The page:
At this point I have looked at hundreds of Border Collie pedigrees. Some of the analyses for the project I am part of require the identification of unrelated dogs (others require related dogs), which for the purpose of human genetic studies is defined as individuals who do not share grandparents, and we are following this model. I can tell you that among the dogs we have collected, it is difficult to find dogs who do not share grandparents, and that the number of truly "unrelated" dogs by this measure is maybe 25% of the sample we have collected so far. Now, we all know that just because dogs don't share grandparents, it doesn't mean they aren't related, so I can see what Wendy is getting at by saying that if you are breeding certain kinds of Border Collies, and traveling in certain circles, it may be difficult to find a dog who is a true outcross that you like and would want to breed to. I don't have anything like a random survey of total Border Collie diversity, but I think it is safe to say we have a pretty good sample of the population that most of us are concerned with, which is elite working dogs.

 

All that said, the other breeds we have looked at are WAY more inbred than Border Collies.

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I'm sorry, Wendy, but inbreeding deserves most of the blame. This is not just my opinion but one backed by a significant amount of scientific evidence.

The point being made is that it isn't so much that inbreeding that's causing the damage - the inbreeding is the tool being used to cause the damage.* What's really doing the harm is the insistance on creating conformation disasters like the hock-walking horrors the show GSDs have become**. The breeders could still do the same damage if they weren't inbreeding - it'd just take them longer to wreak their harm. What inbreeding does is to allow the rapid concetration of genetic traits, both good and bad.

 

If inbreeding were banned tomorrow, the breeders could still wreck their dogs, it'd just take longer. What's really needed is a change of attitude. To start, no dog should pass for champion unless if can demonstrate *real* ability to do the job for which it was bred, and no dog with any genetic or functional anomaly should be allowed to pass for champion, either. Breeding purely for conformation is a trap, and whether the breeders fall into it fast, or slow, fall they have.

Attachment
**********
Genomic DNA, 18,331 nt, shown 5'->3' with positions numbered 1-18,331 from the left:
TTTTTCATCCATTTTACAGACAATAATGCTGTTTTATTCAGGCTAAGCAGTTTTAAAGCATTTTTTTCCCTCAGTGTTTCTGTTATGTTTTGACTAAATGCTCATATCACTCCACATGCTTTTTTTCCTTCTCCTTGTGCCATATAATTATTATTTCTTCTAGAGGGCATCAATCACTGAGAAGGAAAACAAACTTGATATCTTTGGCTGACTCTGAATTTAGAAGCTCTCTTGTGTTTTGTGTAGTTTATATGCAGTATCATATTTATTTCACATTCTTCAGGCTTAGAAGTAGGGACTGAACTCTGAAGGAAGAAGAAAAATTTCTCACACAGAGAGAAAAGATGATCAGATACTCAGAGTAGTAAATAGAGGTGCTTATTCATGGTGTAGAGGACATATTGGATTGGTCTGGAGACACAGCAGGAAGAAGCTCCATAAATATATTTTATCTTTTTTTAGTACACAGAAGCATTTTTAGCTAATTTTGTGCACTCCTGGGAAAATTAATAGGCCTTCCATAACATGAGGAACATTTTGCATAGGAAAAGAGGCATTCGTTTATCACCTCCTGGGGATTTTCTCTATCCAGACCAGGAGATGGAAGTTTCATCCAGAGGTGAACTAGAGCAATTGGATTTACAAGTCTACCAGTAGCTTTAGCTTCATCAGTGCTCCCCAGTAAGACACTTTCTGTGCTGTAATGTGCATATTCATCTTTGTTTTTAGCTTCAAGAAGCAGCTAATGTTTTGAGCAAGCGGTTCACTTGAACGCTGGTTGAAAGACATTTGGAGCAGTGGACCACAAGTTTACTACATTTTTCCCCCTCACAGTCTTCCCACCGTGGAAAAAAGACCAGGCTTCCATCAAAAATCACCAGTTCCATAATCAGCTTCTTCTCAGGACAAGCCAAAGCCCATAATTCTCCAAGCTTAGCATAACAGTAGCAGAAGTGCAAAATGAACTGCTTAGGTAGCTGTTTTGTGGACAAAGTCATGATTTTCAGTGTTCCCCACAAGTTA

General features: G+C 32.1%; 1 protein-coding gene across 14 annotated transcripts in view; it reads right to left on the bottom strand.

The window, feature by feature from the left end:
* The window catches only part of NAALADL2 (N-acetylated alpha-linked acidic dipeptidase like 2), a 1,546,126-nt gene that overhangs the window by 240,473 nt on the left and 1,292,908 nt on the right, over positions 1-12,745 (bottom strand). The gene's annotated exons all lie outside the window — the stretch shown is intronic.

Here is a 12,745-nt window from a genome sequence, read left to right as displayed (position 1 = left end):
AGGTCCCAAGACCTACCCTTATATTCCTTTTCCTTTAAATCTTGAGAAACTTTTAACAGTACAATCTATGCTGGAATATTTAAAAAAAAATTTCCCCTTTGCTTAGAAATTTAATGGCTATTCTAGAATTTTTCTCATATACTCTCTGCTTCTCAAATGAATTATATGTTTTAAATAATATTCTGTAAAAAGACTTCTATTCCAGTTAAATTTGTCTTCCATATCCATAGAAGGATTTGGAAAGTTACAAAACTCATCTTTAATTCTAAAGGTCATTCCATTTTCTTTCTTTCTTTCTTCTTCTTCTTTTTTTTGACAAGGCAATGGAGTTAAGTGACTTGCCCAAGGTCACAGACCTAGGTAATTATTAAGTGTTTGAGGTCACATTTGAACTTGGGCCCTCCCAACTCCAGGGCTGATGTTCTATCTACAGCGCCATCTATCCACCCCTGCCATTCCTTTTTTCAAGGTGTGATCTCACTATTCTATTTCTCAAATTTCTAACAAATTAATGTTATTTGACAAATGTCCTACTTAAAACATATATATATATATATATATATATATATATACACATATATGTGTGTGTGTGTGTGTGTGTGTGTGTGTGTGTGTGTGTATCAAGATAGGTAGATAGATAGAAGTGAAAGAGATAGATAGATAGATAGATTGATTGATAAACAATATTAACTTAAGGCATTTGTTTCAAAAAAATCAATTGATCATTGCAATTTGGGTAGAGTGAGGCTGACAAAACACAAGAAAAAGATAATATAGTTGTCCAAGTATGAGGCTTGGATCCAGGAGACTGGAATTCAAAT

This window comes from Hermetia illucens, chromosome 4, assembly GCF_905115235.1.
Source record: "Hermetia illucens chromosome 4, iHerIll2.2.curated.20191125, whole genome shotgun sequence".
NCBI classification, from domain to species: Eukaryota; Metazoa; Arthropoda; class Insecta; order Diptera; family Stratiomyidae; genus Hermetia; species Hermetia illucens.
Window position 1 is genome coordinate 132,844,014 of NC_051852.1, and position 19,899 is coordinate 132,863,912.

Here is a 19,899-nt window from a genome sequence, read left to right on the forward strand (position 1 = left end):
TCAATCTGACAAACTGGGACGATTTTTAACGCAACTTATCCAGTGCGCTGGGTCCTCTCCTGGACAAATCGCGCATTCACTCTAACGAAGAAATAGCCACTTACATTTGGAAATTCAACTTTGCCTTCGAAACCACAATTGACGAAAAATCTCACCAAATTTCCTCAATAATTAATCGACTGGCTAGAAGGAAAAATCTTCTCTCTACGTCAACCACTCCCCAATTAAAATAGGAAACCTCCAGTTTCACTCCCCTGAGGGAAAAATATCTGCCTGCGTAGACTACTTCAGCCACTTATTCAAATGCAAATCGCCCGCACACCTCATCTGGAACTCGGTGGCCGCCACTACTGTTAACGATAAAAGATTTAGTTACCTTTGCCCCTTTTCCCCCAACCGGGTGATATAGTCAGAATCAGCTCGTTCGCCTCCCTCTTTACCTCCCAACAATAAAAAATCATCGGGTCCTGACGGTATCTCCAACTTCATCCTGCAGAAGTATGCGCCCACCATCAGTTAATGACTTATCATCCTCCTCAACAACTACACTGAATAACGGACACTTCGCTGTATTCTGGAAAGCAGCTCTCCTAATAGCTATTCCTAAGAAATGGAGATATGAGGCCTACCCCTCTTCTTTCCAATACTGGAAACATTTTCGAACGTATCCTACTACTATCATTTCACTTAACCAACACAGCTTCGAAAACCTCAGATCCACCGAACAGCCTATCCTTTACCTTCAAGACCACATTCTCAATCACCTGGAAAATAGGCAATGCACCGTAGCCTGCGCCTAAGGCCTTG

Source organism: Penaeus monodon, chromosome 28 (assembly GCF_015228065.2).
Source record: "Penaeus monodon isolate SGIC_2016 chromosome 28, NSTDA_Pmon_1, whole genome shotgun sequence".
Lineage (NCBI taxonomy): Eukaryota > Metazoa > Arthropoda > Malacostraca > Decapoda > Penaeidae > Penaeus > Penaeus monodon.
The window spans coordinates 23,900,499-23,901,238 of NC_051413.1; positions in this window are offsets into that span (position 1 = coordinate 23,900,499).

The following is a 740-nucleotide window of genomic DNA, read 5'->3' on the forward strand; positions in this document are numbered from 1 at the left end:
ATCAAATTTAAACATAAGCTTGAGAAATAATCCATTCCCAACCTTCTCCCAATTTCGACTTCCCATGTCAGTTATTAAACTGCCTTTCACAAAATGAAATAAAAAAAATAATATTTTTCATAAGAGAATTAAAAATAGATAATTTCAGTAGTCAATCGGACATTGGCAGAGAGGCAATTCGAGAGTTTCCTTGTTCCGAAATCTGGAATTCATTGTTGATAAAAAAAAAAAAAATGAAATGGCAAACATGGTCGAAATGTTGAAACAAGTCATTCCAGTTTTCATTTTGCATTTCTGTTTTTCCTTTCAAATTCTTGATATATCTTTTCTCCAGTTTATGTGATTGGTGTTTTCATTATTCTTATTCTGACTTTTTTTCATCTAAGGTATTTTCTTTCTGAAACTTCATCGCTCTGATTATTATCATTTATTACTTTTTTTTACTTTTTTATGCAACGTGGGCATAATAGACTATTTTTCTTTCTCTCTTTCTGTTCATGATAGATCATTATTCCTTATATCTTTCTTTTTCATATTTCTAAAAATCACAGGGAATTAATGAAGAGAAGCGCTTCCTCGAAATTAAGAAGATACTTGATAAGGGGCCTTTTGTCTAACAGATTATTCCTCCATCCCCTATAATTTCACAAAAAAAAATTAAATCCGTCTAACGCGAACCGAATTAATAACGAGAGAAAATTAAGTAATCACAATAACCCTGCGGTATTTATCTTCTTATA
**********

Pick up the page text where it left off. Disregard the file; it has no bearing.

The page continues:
*Like the old comment about guns and shootings - the guns don't shoot people - People shoot people. Inbreeding doesn't create dogs that can't breed or whelp - people did that.

 

 

**Yet another reason I'm a fan of the ISSR Shiloh - Bad conformation; roach-backs, excessive angulation, hock walking, more than minor displasia... all those, and more == no breeding.

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If inbreeding were banned tomorrow, the breeders could still wreck their dogs, it'd just take longer

 

Maybe, but the difference is that if they weren't inbreeding, they'd have some way to fix the dogs that they have. By inbreeding so intensely, they've quickly painted themselves into a corner that they can't get out of. The ultimate outcome of this kind of breeding is that there will no longer be any variation in the population to select from. I would not be surprised if in some of these breeds you could do skin grafts between "unrelated" individuals and have them take without any anti-rejection drugs of any kind.

 

Now the only way out for some of these breeds is outcrossing to another breed that does not share the genetic health problems they have -- and that would require a major paradigm change that is not likely to happen.

 

The Border Collie is not immune to the problems associated with inbreeding, by the way. If a studbook is closed, then each generation will become more and more inbred. Ours aren't closed, but they are mostly closed. How many new dogs are brought in each year? Not very many. This is one of the reasons why the AKC studbook is staying open -- they had too few dogs (although they had more than a lot of AKC breeds started with) to maintain a viable population over time.